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House bill would require companies to report privacy breaches

Rep. Mary Bono Mack, R-Calif., is circulating draft legislation that would require companies to provide a basic level of protection for consumers' personal information and notify the government when data is stolen.

After Mack held hearings last month on enormous data breaches at companies like Sony and Epsilon, she promised to introduce a bill to protect consumer information. The International Monetary Fund and Citigroup have also reported recent cyberattacks.

Mack's discussion draft promises to "protect consumers by requiring reasonable security policies and procedures to protect data containing personal information, and to provide for nationwide notice in the event of a security breach." According to a background staff memo, the Secure and Fortify Electronic Data [SAFE Data] Act, is based on a bill that passed the House in the last Congress.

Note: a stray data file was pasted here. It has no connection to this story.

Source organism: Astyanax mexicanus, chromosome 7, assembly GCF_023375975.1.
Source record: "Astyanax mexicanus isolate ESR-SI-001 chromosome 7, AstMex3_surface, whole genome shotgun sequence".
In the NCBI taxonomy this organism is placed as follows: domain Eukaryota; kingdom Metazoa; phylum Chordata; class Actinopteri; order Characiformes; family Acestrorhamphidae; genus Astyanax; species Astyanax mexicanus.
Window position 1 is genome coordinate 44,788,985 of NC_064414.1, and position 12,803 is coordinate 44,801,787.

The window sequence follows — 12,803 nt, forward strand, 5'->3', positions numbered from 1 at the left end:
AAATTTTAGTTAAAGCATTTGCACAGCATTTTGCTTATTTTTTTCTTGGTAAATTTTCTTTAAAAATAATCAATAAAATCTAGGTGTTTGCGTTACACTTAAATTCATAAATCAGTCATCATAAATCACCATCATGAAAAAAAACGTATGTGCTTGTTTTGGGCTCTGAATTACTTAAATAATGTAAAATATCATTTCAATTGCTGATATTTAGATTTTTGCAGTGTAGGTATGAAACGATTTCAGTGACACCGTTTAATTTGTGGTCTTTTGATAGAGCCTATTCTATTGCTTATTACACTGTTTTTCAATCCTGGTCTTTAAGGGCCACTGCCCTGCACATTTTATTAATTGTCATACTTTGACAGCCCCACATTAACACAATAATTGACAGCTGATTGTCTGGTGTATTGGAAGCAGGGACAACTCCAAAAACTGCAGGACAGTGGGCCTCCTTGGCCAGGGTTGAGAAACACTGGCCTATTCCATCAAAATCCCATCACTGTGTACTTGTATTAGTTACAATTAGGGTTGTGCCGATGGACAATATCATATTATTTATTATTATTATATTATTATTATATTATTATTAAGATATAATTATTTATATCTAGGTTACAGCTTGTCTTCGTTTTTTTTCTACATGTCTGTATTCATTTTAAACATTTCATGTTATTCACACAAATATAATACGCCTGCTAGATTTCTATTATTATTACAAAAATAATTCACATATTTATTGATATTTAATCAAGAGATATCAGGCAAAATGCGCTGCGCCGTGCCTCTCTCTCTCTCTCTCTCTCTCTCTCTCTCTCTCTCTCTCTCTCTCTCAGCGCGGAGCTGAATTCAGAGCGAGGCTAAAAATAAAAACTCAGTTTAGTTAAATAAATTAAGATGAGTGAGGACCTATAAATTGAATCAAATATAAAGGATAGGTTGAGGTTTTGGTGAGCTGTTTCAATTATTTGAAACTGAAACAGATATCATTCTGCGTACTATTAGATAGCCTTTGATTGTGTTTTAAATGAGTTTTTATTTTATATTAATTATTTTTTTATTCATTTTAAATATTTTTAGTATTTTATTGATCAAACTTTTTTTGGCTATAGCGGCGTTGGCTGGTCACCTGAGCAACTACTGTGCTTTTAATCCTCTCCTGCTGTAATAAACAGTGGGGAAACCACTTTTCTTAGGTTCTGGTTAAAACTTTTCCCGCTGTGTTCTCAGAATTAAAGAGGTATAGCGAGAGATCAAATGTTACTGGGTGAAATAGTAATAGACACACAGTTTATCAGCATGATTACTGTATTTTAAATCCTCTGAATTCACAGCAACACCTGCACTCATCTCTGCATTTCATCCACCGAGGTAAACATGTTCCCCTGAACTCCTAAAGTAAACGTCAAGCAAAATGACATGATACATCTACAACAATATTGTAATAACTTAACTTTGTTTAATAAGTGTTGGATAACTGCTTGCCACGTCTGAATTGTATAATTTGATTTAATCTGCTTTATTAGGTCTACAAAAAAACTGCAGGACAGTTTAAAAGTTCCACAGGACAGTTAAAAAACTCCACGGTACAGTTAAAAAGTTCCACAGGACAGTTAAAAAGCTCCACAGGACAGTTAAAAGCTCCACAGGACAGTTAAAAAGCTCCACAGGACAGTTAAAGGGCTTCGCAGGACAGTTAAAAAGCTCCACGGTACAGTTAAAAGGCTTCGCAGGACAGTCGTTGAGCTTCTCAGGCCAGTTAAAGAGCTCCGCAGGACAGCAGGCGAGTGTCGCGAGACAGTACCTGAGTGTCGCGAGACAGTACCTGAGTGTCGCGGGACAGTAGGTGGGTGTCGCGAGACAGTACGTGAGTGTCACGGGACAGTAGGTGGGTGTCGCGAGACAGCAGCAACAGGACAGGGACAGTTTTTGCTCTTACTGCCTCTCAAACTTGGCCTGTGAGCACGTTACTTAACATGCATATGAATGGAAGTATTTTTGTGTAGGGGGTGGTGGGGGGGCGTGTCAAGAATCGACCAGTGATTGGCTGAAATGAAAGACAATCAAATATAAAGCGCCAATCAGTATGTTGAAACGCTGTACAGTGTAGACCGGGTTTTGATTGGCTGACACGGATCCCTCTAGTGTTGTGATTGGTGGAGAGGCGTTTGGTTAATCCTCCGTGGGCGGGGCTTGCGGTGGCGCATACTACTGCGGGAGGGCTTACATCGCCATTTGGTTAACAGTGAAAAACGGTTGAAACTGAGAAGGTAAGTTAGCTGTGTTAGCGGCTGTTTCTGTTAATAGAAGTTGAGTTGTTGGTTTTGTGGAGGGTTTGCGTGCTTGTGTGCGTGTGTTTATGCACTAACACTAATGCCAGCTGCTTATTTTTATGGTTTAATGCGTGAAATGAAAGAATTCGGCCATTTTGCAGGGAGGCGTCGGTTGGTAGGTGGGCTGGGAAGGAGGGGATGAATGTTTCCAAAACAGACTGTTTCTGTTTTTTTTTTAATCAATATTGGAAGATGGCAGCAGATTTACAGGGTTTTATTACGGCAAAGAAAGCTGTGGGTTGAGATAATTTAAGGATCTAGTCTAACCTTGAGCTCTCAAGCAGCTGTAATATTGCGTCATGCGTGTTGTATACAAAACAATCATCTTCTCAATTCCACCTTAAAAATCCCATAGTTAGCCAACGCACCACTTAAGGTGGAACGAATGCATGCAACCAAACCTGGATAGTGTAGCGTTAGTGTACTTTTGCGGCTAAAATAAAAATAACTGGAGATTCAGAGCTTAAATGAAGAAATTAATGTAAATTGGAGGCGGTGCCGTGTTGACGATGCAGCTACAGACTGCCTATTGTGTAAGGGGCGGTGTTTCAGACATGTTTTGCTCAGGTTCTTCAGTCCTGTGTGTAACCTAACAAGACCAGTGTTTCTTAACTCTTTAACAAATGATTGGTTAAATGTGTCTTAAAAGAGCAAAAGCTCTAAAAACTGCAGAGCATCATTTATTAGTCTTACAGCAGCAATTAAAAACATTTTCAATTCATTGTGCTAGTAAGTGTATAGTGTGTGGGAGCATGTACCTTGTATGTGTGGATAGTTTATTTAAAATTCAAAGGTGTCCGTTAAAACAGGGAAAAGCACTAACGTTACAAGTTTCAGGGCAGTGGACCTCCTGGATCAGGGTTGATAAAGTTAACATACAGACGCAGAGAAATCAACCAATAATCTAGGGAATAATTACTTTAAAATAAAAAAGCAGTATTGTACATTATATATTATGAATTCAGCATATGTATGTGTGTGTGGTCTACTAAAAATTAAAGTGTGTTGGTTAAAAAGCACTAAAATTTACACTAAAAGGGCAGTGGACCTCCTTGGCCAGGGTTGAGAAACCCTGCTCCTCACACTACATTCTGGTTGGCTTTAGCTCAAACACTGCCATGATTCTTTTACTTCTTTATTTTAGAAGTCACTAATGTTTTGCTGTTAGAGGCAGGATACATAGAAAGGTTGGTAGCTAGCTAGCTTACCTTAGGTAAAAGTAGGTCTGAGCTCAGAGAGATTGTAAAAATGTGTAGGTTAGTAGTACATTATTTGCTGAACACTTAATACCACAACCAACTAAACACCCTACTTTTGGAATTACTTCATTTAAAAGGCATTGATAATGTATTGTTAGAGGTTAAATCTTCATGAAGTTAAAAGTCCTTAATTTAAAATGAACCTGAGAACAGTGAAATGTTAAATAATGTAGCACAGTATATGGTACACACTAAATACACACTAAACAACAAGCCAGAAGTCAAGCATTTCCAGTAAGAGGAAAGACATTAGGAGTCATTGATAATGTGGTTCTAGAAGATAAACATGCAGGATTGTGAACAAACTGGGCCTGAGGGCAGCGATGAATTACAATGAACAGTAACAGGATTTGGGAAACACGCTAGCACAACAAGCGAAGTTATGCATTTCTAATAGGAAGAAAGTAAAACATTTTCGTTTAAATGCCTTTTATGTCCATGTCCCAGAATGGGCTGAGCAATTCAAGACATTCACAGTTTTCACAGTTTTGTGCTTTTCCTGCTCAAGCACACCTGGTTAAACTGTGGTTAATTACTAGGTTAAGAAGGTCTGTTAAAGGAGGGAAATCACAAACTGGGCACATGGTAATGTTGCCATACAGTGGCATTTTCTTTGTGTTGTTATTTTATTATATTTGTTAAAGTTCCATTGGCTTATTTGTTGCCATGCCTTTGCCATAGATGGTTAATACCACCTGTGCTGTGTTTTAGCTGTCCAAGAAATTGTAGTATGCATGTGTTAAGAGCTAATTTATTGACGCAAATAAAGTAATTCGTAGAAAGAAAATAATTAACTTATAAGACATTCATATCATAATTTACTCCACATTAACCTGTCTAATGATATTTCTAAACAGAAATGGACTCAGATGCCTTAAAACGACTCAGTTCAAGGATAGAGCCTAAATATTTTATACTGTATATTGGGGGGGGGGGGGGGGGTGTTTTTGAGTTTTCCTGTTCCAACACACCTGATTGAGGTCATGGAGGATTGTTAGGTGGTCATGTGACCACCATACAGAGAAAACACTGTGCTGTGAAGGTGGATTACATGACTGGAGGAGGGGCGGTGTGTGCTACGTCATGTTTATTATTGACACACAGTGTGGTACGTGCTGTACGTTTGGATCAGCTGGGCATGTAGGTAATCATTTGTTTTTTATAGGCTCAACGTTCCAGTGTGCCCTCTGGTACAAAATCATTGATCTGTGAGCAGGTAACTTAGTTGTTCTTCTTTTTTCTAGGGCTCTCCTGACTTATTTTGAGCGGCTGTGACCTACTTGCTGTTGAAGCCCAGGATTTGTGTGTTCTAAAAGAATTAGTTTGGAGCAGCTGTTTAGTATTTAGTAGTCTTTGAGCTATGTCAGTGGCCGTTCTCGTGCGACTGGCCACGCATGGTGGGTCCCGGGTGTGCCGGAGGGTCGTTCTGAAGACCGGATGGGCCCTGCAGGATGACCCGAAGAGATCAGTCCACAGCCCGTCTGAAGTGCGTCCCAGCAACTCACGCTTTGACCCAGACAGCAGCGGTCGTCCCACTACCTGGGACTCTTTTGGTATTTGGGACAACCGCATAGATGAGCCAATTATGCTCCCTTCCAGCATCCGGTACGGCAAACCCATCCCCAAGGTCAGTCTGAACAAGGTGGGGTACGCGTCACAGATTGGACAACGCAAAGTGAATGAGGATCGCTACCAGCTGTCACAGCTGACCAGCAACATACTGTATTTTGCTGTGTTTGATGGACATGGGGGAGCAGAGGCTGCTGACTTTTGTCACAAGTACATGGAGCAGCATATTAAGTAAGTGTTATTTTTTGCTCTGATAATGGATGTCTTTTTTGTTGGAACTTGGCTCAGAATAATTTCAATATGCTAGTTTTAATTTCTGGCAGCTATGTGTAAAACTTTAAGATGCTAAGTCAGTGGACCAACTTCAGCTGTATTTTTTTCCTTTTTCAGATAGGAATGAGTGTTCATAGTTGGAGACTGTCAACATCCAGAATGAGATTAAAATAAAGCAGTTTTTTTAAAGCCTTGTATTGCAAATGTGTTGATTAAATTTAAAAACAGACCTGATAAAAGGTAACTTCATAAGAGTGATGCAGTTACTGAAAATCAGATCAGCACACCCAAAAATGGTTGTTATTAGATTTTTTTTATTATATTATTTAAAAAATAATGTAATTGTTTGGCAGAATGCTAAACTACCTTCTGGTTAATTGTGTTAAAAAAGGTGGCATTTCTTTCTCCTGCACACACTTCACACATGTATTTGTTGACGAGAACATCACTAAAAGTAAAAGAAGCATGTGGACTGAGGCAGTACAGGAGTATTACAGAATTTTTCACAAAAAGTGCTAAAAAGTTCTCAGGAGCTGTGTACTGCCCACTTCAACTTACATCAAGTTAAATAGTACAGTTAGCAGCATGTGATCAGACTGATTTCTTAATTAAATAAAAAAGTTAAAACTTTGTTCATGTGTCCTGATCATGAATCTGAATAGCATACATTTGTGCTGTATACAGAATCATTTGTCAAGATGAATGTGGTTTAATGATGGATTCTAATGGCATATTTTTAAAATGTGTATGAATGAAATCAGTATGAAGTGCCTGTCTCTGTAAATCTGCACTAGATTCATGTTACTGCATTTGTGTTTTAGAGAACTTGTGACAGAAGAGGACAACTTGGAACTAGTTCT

The House Energy and Commerce Committee's Commerce, Manufacturing, and Trade Subcommittee will hold a hearing on Wednesday to discuss the bill. Mack spokesman Ken Johnson said there could be a few tweaks before it is formally introduced.

"But it's safe to say that we are going to have an aggressive timetable in place for moving the bill through subcommittee and full committee," Johnson said. "Consumers want something done soon."

Wednesday's hearing will feature testimony from Federal Trade Commissioner Edith Ramirez, as well as representatives of the U.S. Chamber of Commerce, the Business Software Alliance, the Consumer Data Industry Association, and the Electronic Privacy Information Center.

The bill would require companies to dispose of old or unnecessary data, as well as notify the government within 48 hours of discovering a breach, unless the breach is an accident.

The legislation also grants the FTC limited authority over data protection at nonprofits such as universities and charities.

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